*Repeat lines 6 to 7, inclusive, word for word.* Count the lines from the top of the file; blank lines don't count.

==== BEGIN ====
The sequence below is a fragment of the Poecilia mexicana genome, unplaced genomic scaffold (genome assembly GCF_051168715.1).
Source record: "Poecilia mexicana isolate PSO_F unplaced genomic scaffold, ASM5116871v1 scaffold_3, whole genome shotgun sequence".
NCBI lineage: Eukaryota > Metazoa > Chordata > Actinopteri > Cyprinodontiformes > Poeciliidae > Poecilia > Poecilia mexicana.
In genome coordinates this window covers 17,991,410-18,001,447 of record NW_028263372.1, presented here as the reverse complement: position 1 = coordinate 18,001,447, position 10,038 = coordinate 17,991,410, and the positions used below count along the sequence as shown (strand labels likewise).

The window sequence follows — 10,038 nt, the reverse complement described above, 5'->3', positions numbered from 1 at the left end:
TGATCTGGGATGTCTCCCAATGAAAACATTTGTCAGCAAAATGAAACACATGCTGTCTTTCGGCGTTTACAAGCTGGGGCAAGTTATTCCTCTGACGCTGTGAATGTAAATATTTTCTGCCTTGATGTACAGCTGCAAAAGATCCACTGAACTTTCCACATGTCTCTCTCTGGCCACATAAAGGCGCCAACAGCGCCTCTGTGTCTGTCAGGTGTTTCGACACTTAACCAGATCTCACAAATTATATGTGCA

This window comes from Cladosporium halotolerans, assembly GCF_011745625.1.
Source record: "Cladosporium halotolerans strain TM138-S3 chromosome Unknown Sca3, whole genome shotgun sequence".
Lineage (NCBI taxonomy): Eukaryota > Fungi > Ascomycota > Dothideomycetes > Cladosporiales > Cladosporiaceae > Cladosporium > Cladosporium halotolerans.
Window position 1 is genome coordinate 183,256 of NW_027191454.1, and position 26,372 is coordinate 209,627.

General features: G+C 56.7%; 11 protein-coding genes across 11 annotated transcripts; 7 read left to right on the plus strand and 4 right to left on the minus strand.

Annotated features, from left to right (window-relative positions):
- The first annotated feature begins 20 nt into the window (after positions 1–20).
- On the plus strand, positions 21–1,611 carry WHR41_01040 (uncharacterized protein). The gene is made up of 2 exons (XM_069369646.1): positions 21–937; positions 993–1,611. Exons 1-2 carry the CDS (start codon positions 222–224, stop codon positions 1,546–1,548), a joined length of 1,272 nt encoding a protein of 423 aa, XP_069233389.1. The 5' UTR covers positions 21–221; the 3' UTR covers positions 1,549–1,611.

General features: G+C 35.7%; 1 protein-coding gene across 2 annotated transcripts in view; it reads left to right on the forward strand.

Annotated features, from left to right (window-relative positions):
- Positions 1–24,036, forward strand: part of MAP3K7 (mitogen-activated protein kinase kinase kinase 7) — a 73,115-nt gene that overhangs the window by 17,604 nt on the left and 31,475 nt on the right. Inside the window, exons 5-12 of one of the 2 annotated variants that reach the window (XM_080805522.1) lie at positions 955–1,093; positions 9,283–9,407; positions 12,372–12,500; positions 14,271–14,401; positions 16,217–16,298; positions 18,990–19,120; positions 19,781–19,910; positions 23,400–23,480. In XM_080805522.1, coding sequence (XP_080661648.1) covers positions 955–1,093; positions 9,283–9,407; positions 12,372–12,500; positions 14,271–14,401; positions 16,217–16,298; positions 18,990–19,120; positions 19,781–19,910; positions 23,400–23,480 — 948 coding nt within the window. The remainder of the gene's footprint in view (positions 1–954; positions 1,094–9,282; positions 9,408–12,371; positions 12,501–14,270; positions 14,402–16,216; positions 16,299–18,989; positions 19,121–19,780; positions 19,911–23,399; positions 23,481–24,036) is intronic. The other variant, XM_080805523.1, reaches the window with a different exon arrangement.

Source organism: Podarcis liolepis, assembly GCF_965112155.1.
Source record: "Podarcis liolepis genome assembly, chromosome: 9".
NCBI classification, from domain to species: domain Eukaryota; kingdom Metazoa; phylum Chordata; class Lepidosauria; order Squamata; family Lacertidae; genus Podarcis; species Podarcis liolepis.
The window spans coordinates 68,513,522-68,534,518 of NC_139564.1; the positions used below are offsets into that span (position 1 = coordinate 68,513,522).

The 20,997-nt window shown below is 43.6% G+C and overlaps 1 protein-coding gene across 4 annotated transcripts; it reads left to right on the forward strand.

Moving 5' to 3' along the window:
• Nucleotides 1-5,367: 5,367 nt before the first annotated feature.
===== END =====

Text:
TGATCTGGGATGTCTCCCAATGAAAACATTTGTCAGCAAAATGAAACACATGCTGTCTTTCGGCGTTTACAAGCTGGGGCAAGTTATTCCTCTGACGCTGTGAATGTAAATATTTTCTGCCTTGATGTACAGCTGCAAAAGATCCACTGAACTTTCCACATGTCTCTCTCTGGCCACATAAAGGCGCCAACAGCGCCTCTGTGTCTGTCAGGTGTTTCGACACTTAACCAGATCTCACAAATTATATGTGCA

This window comes from Cladosporium halotolerans, assembly GCF_011745625.1.